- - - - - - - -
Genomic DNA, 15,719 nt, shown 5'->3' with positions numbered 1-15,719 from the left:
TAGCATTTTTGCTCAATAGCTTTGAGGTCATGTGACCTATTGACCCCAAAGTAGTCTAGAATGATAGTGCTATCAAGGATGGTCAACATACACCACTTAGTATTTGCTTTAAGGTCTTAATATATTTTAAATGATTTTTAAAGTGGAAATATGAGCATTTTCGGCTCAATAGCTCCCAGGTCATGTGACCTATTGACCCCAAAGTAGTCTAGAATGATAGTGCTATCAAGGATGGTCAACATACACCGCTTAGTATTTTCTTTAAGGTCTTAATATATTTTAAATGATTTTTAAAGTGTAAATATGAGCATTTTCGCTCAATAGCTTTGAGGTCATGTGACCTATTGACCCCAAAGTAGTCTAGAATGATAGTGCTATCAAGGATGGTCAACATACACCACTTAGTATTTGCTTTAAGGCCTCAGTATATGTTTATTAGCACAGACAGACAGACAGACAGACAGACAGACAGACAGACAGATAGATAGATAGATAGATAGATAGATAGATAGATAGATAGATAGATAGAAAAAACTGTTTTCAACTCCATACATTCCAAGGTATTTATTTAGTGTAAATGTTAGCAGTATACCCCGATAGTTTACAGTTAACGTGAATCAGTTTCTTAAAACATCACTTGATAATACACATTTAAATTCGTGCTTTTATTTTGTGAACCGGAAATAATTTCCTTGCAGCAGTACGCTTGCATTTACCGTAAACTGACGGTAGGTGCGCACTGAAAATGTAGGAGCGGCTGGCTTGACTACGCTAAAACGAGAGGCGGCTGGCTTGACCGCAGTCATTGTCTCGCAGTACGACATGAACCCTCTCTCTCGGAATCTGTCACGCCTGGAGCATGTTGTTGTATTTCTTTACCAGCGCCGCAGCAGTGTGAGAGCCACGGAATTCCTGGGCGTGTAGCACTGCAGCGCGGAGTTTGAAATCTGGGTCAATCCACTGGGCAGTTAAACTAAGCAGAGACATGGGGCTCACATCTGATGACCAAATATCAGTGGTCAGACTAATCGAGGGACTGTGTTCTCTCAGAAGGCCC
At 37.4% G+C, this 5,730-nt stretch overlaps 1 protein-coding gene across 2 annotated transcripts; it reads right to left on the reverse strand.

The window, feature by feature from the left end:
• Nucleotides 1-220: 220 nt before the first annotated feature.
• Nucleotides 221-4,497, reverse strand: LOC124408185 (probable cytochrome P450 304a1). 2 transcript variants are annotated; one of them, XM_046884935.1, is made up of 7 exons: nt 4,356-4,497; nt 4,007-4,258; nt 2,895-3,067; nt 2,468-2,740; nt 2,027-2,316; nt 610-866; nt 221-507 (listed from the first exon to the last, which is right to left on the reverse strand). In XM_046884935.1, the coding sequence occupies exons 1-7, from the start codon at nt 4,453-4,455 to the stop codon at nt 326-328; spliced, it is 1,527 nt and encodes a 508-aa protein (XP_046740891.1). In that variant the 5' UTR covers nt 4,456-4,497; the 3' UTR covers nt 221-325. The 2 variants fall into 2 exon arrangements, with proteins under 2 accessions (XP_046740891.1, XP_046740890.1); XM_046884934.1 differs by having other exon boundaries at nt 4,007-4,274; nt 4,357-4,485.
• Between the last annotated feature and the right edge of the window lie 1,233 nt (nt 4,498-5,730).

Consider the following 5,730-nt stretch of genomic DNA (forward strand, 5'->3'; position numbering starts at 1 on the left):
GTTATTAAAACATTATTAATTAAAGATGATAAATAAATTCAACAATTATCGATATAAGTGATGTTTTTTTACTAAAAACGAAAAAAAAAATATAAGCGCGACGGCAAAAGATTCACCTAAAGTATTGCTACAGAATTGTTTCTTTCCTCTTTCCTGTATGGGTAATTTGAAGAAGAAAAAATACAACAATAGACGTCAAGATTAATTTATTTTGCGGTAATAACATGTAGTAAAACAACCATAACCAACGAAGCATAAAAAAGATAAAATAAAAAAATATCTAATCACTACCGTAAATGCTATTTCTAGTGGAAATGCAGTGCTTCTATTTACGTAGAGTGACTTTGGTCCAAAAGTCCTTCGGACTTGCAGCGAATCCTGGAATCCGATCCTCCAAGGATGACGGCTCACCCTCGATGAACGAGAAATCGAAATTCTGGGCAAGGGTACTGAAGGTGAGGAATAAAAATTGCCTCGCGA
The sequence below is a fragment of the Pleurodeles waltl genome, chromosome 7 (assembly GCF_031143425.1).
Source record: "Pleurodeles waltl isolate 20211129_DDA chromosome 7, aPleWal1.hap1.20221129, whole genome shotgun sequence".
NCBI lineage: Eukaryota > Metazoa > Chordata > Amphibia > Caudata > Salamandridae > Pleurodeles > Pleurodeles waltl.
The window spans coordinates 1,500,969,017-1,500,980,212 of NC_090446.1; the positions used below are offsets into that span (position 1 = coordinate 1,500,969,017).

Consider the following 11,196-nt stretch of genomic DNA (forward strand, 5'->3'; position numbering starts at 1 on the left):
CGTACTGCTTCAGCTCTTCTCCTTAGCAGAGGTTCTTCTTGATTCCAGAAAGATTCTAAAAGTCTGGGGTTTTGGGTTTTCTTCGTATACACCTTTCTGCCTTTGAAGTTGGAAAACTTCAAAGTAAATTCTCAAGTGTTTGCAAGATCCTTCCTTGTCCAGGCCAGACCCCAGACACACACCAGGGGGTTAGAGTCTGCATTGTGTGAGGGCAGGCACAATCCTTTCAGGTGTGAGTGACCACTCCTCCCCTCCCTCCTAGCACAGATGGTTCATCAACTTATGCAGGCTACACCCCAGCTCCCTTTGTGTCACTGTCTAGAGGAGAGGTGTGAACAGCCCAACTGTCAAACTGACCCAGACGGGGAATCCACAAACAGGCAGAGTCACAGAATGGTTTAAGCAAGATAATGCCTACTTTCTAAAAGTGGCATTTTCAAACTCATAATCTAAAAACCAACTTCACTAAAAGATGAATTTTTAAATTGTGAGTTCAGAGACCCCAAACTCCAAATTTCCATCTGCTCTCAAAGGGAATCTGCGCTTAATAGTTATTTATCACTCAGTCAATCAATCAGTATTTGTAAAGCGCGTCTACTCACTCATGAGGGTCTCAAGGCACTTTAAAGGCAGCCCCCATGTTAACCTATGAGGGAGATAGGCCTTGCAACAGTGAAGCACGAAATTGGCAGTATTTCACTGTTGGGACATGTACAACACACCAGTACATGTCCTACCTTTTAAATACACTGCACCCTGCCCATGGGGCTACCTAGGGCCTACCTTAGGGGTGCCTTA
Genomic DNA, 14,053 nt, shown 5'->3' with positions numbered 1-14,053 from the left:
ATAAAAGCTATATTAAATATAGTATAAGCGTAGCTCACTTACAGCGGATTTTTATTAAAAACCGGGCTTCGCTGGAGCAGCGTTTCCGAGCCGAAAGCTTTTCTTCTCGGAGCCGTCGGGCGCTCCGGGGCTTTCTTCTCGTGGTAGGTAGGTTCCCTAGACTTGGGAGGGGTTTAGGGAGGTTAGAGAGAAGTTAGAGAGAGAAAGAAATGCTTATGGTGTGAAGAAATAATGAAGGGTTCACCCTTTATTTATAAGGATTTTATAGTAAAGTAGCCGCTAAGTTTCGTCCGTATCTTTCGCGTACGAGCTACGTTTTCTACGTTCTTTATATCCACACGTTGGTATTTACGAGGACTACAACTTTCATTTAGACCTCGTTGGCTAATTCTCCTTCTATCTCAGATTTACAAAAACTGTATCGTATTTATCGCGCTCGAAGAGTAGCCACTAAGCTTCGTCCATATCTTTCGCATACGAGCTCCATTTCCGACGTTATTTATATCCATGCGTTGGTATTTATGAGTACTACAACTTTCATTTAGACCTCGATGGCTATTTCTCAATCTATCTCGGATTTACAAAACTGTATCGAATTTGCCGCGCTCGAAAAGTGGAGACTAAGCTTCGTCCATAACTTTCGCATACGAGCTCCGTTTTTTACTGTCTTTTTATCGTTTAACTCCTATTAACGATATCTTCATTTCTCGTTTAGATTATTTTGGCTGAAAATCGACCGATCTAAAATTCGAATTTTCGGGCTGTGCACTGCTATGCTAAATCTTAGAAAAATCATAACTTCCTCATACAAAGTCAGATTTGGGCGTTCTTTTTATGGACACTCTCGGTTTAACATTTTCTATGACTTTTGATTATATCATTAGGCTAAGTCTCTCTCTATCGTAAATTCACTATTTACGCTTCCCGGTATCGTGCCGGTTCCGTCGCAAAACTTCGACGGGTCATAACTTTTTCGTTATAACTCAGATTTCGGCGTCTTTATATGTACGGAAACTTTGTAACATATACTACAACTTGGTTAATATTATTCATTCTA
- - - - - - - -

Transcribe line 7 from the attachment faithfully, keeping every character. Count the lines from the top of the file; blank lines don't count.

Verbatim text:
• Between the last annotated feature and the right edge of the window lie 1,233 nt (nt 4,498-5,730).